Main Menu (Mobile)- Block

Main Menu - Block

janelia7_blocks-janelia7_secondary_menu | block
janelia7_blocks-janelia7_fake_breadcrumb | block
Lee Albert Lab / Publications
custom | custom

Filter

facetapi-Q2b17qCsTdECvJIqZJgYMaGsr8vANl1n | block
facetapi-PV5lg7xuz68EAY8eakJzrcmwtdGEnxR0 | block
facetapi-021SKYQnqXW6ODq5W5dPAFEDBaEJubhN | block

Type of Publication

general_search_page-panel_pane_1 | views_panes

1 Publications

Showing 1-1 of 1 results
Your Criteria:
    06/16/16 | Near-perfect synaptic integration by Nav1.7 in hypothalamic neurons regulates body weight.
    Branco T, Tozer A, Magnus CJ, Sugino K, Tanaka S, Lee AK, Wood JN, Sternson SM
    Cell. 2016 Jun 16;165(7):1749-61. doi: 10.1016/j.cell.2016.05.019

    Neurons are well suited for computations on millisecond timescales, but some neuronal circuits set behavioral states over long time periods, such as those involved in energy homeostasis. We found that multiple types of hypothalamic neurons, including those that oppositely regulate body weight, are specialized as near-perfect synaptic integrators that summate inputs over extended timescales. Excitatory postsynaptic potentials (EPSPs) are greatly prolonged, outlasting the neuronal membrane time-constant up to 10-fold. This is due to the voltage-gated sodium channel Nav1.7 (Scn9a), previously associated with pain-sensation but not synaptic integration. Scn9a deletion in AGRP, POMC, or paraventricular hypothalamic neurons reduced EPSP duration, synaptic integration, and altered body weight in mice. In vivo whole-cell recordings in the hypothalamus confirmed near-perfect synaptic integration. These experiments show that integration of synaptic inputs over time by Nav1.7 is critical for body weight regulation and reveal a mechanism for synaptic control of circuits regulating long term homeostatic functions.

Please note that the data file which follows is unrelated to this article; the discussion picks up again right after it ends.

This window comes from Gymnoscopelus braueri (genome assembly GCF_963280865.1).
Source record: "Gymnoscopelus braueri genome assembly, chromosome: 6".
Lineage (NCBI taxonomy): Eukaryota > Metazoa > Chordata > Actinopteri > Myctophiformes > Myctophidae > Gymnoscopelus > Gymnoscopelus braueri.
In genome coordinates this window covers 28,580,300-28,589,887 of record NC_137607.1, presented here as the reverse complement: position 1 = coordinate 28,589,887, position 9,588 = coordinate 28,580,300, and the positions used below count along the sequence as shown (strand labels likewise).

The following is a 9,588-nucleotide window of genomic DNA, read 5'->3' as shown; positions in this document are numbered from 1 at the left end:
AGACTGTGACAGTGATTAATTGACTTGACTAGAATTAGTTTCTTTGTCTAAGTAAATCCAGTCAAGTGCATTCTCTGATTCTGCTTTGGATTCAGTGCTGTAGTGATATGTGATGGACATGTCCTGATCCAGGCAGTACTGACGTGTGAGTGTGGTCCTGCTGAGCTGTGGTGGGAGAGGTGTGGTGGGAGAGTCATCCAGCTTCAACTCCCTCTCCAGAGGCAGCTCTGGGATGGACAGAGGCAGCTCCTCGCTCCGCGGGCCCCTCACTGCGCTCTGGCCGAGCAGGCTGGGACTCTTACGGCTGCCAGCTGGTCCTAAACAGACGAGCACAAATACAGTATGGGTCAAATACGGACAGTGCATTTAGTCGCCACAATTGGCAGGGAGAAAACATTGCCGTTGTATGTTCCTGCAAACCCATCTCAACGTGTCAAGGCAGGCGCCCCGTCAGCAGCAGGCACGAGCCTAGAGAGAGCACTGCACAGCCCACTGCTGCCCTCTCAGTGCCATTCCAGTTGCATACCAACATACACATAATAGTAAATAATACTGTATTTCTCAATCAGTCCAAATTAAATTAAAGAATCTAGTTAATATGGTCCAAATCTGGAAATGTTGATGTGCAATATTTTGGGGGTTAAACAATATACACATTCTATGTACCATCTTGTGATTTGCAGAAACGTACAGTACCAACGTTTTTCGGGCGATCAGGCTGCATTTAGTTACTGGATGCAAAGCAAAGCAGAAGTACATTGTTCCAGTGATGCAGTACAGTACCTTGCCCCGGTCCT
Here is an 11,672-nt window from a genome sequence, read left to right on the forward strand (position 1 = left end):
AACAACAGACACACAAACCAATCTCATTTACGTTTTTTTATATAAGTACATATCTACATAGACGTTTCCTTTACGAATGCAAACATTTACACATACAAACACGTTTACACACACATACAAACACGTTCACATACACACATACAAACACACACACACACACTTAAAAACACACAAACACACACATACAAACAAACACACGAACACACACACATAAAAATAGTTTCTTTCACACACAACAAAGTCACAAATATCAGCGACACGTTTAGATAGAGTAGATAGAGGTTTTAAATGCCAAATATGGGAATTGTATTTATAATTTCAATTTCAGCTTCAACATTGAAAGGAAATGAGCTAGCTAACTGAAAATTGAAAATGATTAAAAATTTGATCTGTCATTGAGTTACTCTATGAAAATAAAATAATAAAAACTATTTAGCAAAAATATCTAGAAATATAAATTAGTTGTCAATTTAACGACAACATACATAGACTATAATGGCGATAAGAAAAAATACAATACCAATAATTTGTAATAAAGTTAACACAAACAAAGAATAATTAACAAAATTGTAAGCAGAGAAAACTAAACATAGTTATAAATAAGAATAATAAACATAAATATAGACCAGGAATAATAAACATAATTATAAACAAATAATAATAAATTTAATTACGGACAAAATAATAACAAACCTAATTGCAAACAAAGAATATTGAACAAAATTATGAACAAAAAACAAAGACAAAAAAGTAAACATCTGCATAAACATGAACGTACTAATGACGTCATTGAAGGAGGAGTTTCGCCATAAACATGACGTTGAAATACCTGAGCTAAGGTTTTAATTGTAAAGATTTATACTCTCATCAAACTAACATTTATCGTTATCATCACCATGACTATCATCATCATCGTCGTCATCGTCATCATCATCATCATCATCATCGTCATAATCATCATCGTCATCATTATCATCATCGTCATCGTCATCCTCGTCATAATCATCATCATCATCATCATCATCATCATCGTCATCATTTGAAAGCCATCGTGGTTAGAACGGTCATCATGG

View Publication Page